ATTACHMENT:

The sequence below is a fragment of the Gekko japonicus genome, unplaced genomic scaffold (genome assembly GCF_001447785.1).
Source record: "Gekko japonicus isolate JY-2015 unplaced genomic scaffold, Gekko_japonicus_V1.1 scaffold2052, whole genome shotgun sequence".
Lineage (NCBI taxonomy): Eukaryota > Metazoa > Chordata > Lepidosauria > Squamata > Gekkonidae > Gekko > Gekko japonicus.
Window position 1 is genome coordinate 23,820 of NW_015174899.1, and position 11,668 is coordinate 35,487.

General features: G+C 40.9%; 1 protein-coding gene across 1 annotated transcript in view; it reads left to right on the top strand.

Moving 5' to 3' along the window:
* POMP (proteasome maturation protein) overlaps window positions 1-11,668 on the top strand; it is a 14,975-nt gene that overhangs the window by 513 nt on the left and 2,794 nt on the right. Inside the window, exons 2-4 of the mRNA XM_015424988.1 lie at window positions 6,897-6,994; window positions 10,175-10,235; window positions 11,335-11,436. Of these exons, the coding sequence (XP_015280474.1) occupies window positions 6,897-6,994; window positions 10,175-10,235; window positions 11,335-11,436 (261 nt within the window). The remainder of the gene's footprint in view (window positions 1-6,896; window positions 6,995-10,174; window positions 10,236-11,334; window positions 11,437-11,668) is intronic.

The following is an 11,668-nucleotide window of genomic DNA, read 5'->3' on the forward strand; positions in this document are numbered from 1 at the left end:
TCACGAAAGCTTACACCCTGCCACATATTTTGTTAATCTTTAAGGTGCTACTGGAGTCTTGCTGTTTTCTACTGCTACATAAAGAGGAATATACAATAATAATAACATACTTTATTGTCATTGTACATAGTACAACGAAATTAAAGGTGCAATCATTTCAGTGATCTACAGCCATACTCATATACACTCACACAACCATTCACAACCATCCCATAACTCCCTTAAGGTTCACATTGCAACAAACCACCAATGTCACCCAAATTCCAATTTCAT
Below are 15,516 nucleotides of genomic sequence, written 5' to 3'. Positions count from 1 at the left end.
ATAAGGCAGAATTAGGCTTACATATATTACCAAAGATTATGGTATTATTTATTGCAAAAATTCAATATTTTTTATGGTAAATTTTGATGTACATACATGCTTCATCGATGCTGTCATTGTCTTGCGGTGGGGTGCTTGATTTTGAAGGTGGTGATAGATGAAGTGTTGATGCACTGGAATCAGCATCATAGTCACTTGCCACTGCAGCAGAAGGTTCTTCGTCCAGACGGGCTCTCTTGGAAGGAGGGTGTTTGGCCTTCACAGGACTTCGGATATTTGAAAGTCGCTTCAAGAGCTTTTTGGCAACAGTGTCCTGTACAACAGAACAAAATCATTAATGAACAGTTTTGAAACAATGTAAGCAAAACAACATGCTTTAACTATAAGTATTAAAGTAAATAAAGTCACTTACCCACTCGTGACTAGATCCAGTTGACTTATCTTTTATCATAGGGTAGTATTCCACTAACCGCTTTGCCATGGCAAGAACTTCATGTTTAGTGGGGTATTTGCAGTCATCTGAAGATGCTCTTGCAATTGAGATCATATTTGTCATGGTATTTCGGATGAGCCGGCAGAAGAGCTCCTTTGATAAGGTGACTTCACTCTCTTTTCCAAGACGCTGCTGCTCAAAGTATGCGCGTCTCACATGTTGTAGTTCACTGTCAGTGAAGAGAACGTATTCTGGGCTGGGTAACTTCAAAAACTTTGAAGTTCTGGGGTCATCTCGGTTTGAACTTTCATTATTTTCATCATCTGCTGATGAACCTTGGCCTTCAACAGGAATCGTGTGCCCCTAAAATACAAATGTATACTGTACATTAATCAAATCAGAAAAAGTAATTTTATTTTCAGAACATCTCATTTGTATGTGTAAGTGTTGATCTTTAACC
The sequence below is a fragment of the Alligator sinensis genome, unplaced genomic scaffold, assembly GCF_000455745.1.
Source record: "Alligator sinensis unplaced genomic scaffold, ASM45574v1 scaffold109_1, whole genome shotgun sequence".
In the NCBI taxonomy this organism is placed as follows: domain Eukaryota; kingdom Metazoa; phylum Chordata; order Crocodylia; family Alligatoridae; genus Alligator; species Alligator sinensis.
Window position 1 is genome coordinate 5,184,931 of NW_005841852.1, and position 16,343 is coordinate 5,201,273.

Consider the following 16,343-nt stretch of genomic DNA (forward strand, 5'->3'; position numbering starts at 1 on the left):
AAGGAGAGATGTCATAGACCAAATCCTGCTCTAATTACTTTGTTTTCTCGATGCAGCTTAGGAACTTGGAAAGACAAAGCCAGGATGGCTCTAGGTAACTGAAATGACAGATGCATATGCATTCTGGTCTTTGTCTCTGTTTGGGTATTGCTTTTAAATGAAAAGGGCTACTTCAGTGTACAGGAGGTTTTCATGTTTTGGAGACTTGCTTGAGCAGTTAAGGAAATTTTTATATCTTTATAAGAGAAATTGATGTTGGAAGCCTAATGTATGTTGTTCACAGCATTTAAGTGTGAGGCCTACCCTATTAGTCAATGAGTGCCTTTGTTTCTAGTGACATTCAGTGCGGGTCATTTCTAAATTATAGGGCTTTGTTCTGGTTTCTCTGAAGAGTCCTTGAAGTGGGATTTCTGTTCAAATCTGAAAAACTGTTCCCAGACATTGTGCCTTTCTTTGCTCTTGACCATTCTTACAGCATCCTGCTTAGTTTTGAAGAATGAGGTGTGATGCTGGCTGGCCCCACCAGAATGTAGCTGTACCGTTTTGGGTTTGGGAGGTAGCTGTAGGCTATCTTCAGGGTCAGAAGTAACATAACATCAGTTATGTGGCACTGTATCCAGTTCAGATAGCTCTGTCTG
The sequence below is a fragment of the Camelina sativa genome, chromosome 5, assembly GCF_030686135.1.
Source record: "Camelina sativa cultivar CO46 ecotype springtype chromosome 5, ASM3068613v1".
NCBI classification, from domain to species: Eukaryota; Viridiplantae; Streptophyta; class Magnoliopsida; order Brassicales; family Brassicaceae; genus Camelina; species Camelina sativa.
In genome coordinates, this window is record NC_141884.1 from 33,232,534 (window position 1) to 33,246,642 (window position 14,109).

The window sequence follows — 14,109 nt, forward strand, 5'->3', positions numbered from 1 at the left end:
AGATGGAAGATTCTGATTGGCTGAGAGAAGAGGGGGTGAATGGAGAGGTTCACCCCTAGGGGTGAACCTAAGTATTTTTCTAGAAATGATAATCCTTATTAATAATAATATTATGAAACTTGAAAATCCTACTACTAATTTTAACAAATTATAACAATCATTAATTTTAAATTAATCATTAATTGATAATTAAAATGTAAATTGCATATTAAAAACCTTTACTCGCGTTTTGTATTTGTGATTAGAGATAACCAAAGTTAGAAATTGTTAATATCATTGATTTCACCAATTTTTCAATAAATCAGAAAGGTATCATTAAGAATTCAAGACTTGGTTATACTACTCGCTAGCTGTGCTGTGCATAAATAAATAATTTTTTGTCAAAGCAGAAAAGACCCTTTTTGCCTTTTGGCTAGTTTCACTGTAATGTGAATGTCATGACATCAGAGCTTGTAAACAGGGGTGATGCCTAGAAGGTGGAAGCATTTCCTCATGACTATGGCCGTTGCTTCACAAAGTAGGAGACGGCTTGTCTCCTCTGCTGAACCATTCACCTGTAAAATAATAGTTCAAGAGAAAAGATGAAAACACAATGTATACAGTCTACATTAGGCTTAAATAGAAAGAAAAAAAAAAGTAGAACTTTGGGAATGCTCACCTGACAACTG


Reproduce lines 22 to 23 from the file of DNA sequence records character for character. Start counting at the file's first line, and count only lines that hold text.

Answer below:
The window sequence follows — 14,109 nt, forward strand, 5'->3', positions numbered from 1 at the left end:
AGATGGAAGATTCTGATTGGCTGAGAGAAGAGGGGGTGAATGGAGAGGTTCACCCCTAGGGGTGAACCTAAGTATTTTTCTAGAAATGATAATCCTTATTAATAATAATATTATGAAACTTGAAAATCCTACTACTAATTTTAACAAATTATAACAATCATTAATTTTAAATTAATCATTAATTGATAATTAAAATGTAAATTGCATATTAAAAACCTTTACTCGCGTTTTGTATTTGTGATTAGAGATAACCAAAGTTAGAAATTGTTAATATCATTGATTTCACCAATTTTTCAATAAATCAGAAAGGTATCATTAAGAATTCAAGACTTGGTTATACTACTCGCTAGCTGTGCTGTGCATAAATAAATAATTTTTTGTCAAAGCAGAAAAGACCCTTTTTGCCTTTTGGCTAGTTTCACTGTAATGTGAATGTCATGACATCAGAGCTTGTAAACAGGGGTGATGCCTAGAAGGTGGAAGCATTTCCTCATGACTATGGCCGTTGCTTCACAAAGTAGGAGACGGCTTGTCTCCTCTGCTGAACCATTCACCTGTAAAATAATAGTTCAAGAGAAAAGATGAAAACACAATGTATACAGTCTACATTAGGCTTAAATAGAAAGAAAAAAAAAAGTAGAACTTTGGGAATGCTCACCTGACAACTG